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  Effect of transcranial direct current stimulation (tDCS) during complex whole body motor skill learning

Kaminski, E., Hoff, M., Sehm, B., Taubert, M., Conde, V., Steele, C., et al. (2013). Effect of transcranial direct current stimulation (tDCS) during complex whole body motor skill learning. Neuroscience Letters, 552, 76-80. doi:10.1016/j.neulet.2013.07.034.

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Item Permalink: http://hdl.handle.net/11858/00-001M-0000-0014-5AFA-0 Version Permalink: http://hdl.handle.net/21.11116/0000-0003-9E8E-C
Genre: Journal Article

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 Creators:
Kaminski, Elisabeth1, Author              
Hoff, Maike1, Author              
Sehm, Bernhard1, Author              
Taubert, Marco1, Author              
Conde, Virginia1, Author              
Steele, Christopher1, Author              
Villringer, Arno1, 2, Author              
Ragert, Patrick1, Author              
Affiliations:
1Department Neurology, MPI for Human Cognitive and Brain Sciences, Max Planck Society, ou_634549              
2Berlin School of Mind and Brain, Humboldt University Berlin, Germany, ou_persistent22              

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Free keywords: Motor skill learning; Brain plasticity; Transcranial direct current stimulation (tDCS); Supplementary motor area (SMA); Prefrontal cortex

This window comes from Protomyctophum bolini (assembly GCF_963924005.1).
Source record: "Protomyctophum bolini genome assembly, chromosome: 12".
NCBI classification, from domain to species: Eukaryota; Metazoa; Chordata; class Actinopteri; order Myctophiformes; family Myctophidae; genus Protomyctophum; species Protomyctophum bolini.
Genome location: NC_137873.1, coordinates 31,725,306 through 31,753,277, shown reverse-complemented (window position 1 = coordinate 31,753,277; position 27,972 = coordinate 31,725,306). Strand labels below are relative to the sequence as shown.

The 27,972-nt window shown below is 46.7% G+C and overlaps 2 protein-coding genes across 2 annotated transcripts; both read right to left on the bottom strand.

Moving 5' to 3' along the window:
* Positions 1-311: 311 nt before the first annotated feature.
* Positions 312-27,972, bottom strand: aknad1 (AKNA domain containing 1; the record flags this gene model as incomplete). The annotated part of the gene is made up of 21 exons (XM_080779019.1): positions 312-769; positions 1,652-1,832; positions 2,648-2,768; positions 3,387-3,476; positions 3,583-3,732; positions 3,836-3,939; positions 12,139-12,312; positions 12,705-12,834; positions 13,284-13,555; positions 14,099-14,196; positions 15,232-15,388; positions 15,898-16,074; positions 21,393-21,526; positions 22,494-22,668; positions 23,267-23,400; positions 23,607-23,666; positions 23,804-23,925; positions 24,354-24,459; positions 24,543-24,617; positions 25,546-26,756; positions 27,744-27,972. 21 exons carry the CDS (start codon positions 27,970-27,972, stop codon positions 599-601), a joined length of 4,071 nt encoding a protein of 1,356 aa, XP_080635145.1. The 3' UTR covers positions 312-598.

Abstract: The aim of the study was to investigate tDCS effects on motor skill learning in a complex whole bodydynamic balance task (DBT). We hypothesized that tDCS over the supplementary motor area (SMA), aregion that is known to be involved in the control of multi-joint whole body movements, will resultin polarity specific changes in DBT learning. In a randomized sham-controlled, double-blinded paralleldesign, we applied 20 min of tDCS over the supplementary motor area (SMA) and prefrontal cortex (PFC)while subjects performed a DBT. Anodal tDCS over SMA with the cathode placed over contralateral PFCimpaired motor skill learning of the DBT compared to sham. This effect was still present on the second dayof training. Reversing the polarity (cathode over SMA, anode over PFC) did not affect motor skill learningneither on the first nor on the second day of training. To better disentangle whether the impaired motorskill learning was due to a modulation of SMA or PFC, we performed an additional control experiment.Here, we applied anodal tDCS over SMA together with a larger and presumably more ineffective electrode(cathode) over PFC. Interestingly this alternative tDCS electrode setup did not affect the outcome of DBTlearning. Our results provide novel evidence that a modulation of the (right) PFC seems to impair complexmulti-joint motor skill learning. Hence, future studies should take the positioning of both tDCS electrodesinto account when investigating complex motor skill learning.

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Language(s): eng - English
 Dates: 2013-07-122013-05-162013-07-222013-08-072013-09-27
 Publication Status: Published in print
 Pages: -
 Publishing info: -
 Table of Contents: -
 Rev. Method: Peer
 Identifiers: DOI: 10.1016/j.neulet.2013.07.034
PMID: 23933205
Other: Epub 2013
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Title: Neuroscience Letters
Source Genre: Journal
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Publ. Info: Amsterdam : Elsevier
Pages: - Volume / Issue: 552 Sequence Number: - Start / End Page: 76 - 80 Identifier: ISSN: 0304-3940
CoNE: https://pure.mpg.de/cone/journals/resource/954925512448